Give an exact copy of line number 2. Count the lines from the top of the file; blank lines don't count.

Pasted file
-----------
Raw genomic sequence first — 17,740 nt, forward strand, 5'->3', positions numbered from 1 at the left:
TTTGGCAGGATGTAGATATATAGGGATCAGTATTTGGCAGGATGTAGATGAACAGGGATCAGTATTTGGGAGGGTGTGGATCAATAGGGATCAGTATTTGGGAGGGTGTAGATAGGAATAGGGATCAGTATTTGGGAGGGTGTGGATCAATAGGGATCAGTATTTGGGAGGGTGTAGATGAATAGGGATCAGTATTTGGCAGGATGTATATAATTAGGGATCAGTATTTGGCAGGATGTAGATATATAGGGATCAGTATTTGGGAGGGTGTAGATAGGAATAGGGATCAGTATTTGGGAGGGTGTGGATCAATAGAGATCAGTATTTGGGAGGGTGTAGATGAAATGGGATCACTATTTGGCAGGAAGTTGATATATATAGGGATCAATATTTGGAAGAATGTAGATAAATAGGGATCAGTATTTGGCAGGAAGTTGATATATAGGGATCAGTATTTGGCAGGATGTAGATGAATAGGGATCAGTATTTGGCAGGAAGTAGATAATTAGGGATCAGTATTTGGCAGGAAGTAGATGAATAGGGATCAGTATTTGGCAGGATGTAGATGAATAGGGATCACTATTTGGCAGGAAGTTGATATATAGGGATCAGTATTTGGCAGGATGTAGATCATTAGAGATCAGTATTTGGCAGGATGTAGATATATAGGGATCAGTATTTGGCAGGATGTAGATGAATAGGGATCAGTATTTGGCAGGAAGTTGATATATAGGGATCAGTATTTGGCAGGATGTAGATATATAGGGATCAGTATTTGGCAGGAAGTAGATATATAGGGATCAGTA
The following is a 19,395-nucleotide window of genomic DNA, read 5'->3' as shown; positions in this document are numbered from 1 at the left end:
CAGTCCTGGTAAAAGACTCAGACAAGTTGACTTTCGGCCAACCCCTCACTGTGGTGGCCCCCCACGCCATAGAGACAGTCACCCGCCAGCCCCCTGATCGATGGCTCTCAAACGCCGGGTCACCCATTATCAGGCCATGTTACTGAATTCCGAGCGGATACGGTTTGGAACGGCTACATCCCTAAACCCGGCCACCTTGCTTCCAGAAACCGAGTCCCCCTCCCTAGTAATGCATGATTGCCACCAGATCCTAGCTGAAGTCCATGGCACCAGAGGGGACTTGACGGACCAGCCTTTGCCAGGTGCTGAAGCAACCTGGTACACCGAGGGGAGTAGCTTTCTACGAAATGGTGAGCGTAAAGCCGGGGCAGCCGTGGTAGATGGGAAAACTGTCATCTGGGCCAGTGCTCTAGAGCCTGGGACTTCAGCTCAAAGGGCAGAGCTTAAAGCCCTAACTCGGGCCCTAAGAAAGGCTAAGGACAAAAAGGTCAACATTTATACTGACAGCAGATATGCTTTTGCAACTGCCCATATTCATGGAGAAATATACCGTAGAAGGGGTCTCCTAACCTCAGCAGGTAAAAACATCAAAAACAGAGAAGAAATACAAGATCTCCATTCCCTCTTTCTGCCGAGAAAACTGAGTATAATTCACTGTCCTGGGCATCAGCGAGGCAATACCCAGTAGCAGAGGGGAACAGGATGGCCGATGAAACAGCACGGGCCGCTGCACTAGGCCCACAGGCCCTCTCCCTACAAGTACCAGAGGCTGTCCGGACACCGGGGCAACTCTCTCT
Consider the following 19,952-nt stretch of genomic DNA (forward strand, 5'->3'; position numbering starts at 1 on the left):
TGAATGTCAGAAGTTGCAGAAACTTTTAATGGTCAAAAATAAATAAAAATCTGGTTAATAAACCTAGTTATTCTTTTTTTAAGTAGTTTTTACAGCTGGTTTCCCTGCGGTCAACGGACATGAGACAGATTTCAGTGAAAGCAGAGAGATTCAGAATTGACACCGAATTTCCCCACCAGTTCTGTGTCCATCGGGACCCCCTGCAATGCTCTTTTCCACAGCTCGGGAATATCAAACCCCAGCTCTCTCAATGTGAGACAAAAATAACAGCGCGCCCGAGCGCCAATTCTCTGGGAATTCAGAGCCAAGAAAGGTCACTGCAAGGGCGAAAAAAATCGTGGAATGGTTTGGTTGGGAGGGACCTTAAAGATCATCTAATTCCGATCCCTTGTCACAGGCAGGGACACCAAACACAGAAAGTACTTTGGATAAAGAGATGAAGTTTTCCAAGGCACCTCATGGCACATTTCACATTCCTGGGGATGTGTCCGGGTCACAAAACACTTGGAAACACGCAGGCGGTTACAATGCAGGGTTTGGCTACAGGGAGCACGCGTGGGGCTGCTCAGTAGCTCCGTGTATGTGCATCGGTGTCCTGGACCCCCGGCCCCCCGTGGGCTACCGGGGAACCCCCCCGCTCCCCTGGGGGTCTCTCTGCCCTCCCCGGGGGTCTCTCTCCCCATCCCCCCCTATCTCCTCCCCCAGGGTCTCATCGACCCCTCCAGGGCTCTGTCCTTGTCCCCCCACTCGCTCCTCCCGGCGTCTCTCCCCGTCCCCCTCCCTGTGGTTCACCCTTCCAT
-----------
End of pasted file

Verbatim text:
TTTGGCAGGATGTAGATATATAGGGATCAGTATTTGGCAGGATGTAGATGAACAGGGATCAGTATTTGGGAGGGTGTGGATCAATAGGGATCAGTATTTGGGAGGGTGTAGATAGGAATAGGGATCAGTATTTGGGAGGGTGTGGATCAATAGGGATCAGTATTTGGGAGGGTGTAGATGAATAGGGATCAGTATTTGGCAGGATGTATATAATTAGGGATCAGTATTTGGCAGGATGTAGATATATAGGGATCAGTATTTGGGAGGGTGTAGATAGGAATAGGGATCAGTATTTGGGAGGGTGTGGATCAATAGAGATCAGTATTTGGGAGGGTGTAGATGAAATGGGATCACTATTTGGCAGGAAGTTGATATATATAGGGATCAATATTTGGAAGAATGTAGATAAATAGGGATCAGTATTTGGCAGGAAGTTGATATATAGGGATCAGTATTTGGCAGGATGTAGATGAATAGGGATCAGTATTTGGCAGGAAGTAGATAATTAGGGATCAGTATTTGGCAGGAAGTAGATGAATAGGGATCAGTATTTGGCAGGATGTAGATGAATAGGGATCACTATTTGGCAGGAAGTTGATATATAGGGATCAGTATTTGGCAGGATGTAGATCATTAGAGATCAGTATTTGGCAGGATGTAGATATATAGGGATCAGTATTTGGCAGGATGTAGATGAATAGGGATCAGTATTTGGCAGGAAGTTGATATATAGGGATCAGTATTTGGCAGGATGTAGATATATAGGGATCAGTATTTGGCAGGAAGTAGATATATAGGGATCAGTA